Thurlbeck: Phone-hacking was rife across Fleet Street

  • Claims ‘every single newspaper’ intercepted calls in 80s and 90s
  • Describes ‘vicious’ culture of bullying on Fleet Street
  • Tabloid newspapers need to change ‘Dickensian’ style
  • Apologises to phone-hack victim Mary-Ellen Field

Former News of the World chief reporter Neville Thurlbeck has said be believes phone-call interception – or “hacking” – was rife at every national newspaper in the 1980s and early 1990s.

Thurlbeck, who was arrested on suspicion of phone-hacking last year, disputed a suggestion that tabloid practice has been worse in recent years than in the 1980s and 1990s, made during a debate on Leveson and the hacking scandal held at City University this week.

He claimed the use of scanners to listen on private phone-calls – which he described as ‘phone-hacking but by different means’– was carried out on an ‘on an absolutely huge scale”.

He said: ‘It used to be practiced by bored photographers, who were sitting outside people’s houses… they might be waiting for seven or eight hours, they used to have scanners – this was in the days when mobile phones were analogue not digital – and you could listen to people’s telephone calls literally by getting a little scanner, tuning it and hearing what people were saying. And that’s how famously how Squidgygate broke in 92.”

Squidgygate is a reference to the 1992 Sun story, based on a recording of a private phone-call between Princess Diana and a friend in which she spoke intimately about the problems with her marriage.

Thurlbeck said: ‘What I’m naming there is phone-hacking but by different means. It was absolutely wholesale.’He went on to claim that ‘every single newspaper”, including broadsheets, had a photographer that would intercept phone calls.

‘The point I’m making is that these sharp practices have been endemic in the industry for decades,’he said.

Thurlbeck told the audience that his former paper admitted hacking went on and was now ‘paying hundreds of thousands of pounds in damages and issuing apologies left, right, and centre”.

He added: ‘I don’t think that it was confined just to the News of the World. I’ve heard other journalists speak openly of this over the years.’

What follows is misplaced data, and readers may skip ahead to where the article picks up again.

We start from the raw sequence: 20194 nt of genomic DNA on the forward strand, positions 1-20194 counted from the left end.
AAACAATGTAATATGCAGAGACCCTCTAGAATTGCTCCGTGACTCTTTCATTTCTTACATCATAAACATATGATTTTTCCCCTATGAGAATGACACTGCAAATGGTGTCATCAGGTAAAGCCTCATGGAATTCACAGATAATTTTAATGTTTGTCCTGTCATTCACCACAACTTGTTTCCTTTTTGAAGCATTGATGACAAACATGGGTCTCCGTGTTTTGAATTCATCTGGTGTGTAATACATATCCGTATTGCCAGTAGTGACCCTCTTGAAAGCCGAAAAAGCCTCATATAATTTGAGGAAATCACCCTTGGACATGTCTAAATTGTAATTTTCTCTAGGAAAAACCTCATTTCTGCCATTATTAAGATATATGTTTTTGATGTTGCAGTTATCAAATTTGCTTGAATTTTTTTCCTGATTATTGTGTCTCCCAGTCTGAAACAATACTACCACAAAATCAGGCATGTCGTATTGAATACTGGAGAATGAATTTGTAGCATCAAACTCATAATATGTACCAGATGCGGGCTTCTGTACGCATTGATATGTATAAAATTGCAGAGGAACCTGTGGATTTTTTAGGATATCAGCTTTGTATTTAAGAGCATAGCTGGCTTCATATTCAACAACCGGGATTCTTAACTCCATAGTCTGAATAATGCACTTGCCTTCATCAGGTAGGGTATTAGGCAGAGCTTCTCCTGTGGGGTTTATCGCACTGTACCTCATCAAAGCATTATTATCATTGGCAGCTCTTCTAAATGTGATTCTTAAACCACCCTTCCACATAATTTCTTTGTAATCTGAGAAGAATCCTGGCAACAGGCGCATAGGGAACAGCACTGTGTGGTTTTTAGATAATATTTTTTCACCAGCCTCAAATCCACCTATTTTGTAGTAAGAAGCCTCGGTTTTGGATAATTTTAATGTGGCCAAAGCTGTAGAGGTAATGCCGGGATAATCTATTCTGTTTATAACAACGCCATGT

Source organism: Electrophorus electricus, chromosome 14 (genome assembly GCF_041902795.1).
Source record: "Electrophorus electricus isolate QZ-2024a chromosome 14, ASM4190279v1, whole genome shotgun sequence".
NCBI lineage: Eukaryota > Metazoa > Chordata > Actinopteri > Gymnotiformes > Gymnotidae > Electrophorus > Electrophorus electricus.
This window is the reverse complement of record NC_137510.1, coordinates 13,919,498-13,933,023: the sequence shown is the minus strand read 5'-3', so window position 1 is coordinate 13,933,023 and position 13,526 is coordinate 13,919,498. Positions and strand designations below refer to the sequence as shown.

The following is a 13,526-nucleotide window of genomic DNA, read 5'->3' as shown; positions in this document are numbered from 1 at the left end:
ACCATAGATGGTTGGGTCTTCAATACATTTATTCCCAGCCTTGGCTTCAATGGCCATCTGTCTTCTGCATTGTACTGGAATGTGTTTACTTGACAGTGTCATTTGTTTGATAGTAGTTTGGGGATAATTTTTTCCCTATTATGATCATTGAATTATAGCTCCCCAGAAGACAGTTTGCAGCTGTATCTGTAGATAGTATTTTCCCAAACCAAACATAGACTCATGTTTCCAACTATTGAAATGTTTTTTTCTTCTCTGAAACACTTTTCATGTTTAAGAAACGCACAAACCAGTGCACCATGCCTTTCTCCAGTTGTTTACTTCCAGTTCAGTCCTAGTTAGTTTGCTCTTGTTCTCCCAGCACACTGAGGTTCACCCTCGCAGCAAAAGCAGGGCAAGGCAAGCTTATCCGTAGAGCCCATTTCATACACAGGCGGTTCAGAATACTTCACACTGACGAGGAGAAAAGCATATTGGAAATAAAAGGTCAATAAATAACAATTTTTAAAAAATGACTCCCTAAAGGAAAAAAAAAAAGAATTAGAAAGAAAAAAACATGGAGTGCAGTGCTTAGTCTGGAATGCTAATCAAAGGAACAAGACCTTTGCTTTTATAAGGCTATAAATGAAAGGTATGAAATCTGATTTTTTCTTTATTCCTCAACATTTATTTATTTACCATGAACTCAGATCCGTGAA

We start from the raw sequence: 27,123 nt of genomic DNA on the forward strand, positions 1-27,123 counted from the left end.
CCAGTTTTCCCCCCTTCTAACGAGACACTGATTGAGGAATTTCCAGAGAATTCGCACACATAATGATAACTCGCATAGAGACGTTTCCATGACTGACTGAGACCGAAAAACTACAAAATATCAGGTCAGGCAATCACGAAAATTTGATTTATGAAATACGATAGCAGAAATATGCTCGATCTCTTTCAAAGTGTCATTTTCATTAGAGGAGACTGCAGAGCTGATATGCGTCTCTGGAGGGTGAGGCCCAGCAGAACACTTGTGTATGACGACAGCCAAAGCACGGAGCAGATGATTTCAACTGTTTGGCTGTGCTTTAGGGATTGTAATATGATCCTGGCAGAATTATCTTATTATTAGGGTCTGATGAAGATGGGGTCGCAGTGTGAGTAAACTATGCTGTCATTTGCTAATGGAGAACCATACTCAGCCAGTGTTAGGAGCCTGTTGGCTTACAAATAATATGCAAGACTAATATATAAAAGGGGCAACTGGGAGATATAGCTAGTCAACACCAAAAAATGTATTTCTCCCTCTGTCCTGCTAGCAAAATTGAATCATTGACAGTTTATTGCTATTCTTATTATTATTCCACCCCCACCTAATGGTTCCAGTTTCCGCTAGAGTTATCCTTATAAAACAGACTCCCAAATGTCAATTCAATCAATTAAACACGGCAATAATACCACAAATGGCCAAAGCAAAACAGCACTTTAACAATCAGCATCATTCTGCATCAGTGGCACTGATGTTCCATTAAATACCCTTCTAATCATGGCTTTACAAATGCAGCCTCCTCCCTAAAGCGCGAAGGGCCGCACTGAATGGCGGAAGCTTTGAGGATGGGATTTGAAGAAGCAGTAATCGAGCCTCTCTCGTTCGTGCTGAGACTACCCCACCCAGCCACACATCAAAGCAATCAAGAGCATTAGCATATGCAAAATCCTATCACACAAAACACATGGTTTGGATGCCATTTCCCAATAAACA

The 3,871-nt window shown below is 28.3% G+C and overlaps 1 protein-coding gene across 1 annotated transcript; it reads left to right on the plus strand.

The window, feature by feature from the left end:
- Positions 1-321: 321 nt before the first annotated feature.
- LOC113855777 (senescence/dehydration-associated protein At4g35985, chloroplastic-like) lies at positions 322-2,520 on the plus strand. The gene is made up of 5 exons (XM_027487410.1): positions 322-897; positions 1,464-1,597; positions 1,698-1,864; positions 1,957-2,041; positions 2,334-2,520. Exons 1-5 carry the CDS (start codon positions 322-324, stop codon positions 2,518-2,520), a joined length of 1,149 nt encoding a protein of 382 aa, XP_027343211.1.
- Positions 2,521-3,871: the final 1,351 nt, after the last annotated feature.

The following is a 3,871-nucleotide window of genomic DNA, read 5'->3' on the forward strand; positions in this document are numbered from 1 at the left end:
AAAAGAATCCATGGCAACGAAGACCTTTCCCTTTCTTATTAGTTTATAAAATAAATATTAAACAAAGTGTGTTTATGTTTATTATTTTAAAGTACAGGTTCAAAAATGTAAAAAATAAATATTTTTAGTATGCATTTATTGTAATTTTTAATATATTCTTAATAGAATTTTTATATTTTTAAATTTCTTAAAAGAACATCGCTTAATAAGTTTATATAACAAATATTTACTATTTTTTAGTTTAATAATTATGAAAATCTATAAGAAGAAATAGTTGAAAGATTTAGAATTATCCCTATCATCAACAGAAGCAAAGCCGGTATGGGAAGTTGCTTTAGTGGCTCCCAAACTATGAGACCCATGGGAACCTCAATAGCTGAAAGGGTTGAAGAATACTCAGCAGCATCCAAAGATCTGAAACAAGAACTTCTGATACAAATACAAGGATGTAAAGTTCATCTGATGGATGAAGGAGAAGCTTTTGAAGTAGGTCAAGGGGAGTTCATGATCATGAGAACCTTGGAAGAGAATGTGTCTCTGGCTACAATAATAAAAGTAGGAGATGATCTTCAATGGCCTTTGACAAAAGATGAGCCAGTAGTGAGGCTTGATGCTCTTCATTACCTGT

He admitted the ethics of the tabloid press had become ‘questionable’in recent years, adding: ‘We liked the tabloid press, we enjoyed it, but had we lost trust with it. It used to be regarded as kind of a gruff watchdog. That watchdog, I think in recent years, has turned rather savage.”

Culture of bullying

Also at the panel was phone-hacking victim Mary-Ellen Field, a former adviser to Elle Macpherson. Thurlbeck said that before the debate he had privately apologised to her on behalf of the NoW – an apology he later repeated in public.

‘There was phone-hacking,’said Thurlbeck. ‘It was a gross invasion of peoples’ privacy, it had the potential to destroy careers, marriages, lives, and we’d lost our way.”

He later described tabloid journalism as ‘Dickensian’and said reform of the industry would come down to a question of style.

‘We are put together by very old-fashioned people, and our product is thrown through a letterbox at seven o’clock in the morning by a fourteen year-old, fifteen year-old, schoolboy,” he said. “It is Dickensian.

‘We need to reform our style, we need to reform our format, we need to regain that bond of trust with our readers again. It’s a big question, it’s a big ask, it’s a big demand.”

He later claimed there was an ‘absolutely vicious’culture of bullying on Fleet Street.

‘If someone wasn’t performing or somebody had gone off the boil – they might have won strings of awards for many years – if suddenly they went off the boil, the pressure would be relentless, there would be public humiliation sometimes, threats that the job would go, the reminder of mortgage and children at private school.

‘I’ve actually heard that said, on more than one occasions, and that leads to problems. It leads to people taking risks because they think, ‘I’ve got two children at private school, I’ve got a big mortgage, and I’m going to get sacked. What’s the worst of two evils? I keep my job, get more stories coming in.'”

Thurlbeck believed this was linked to the fact that since 1986 the NUJ has not been recognised by publisher News International.

‘Since then I would say the climate in the management structure and the type of management culture behaviour on newsroom floors has declined rapidly,’he said.

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